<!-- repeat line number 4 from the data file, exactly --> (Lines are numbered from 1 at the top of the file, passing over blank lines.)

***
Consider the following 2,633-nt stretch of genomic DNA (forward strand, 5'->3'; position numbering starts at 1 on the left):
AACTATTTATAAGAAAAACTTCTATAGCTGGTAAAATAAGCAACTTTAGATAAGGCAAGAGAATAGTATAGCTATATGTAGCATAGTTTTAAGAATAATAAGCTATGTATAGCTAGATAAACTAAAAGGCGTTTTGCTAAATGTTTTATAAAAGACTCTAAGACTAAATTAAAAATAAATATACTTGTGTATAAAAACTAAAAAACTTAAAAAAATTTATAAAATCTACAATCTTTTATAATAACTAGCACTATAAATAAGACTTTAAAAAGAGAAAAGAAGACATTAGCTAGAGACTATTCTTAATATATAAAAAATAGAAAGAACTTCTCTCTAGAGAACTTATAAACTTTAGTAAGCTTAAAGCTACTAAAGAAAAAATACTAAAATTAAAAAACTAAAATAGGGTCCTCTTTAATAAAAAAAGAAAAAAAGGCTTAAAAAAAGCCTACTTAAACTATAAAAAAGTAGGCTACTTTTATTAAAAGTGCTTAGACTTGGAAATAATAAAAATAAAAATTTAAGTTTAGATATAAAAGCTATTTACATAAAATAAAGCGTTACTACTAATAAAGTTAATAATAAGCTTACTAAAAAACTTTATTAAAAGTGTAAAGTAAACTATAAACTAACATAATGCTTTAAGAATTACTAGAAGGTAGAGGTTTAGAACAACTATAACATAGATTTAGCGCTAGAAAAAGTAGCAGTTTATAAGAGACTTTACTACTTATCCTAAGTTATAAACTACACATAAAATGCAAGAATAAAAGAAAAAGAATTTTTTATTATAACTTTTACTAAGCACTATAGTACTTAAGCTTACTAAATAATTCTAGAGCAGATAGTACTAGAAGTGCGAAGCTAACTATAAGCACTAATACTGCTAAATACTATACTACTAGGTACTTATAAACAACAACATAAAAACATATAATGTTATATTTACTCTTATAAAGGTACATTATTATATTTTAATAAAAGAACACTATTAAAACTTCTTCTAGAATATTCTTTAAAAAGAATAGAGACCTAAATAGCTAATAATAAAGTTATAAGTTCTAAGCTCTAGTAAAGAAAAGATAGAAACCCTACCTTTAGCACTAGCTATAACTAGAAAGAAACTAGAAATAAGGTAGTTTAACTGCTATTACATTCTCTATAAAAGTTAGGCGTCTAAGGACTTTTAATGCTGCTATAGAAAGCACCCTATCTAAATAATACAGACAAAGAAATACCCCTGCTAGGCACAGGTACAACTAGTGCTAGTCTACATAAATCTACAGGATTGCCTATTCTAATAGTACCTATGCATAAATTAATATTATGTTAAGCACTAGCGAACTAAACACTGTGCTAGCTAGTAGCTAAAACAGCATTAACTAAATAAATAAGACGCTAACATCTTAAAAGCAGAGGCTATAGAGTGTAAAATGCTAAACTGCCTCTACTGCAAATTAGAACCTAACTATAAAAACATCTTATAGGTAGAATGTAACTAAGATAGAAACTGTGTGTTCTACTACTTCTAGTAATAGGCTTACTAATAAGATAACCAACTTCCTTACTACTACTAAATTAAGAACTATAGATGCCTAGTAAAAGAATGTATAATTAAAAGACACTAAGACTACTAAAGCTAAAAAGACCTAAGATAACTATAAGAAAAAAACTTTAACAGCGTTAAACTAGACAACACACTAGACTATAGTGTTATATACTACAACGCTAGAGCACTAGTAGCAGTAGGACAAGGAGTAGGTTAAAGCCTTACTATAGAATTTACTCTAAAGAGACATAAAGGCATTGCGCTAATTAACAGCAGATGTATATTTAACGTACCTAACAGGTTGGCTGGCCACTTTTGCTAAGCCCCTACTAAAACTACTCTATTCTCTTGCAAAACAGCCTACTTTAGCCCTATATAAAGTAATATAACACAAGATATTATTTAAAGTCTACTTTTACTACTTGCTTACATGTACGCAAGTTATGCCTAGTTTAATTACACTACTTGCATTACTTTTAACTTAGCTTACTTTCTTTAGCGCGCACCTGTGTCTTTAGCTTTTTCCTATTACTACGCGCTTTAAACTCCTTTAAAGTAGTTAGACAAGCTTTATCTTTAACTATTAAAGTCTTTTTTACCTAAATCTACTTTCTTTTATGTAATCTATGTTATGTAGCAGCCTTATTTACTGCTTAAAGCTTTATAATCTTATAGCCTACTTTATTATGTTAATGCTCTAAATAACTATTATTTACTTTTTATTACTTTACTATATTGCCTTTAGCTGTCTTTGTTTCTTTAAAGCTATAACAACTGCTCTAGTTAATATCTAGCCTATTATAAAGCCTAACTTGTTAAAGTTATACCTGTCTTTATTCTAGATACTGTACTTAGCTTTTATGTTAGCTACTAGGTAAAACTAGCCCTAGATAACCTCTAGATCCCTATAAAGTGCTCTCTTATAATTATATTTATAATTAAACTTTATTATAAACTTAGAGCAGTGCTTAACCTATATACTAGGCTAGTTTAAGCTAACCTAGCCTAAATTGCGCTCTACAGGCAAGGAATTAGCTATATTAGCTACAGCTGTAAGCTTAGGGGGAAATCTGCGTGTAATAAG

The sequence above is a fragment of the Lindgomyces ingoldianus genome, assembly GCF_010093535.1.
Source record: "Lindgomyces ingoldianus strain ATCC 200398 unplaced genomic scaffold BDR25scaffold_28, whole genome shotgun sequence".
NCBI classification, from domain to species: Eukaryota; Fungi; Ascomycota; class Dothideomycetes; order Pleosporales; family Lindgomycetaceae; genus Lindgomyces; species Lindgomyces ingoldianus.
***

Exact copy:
Source record: "Lindgomyces ingoldianus strain ATCC 200398 unplaced genomic scaffold BDR25scaffold_28, whole genome shotgun sequence".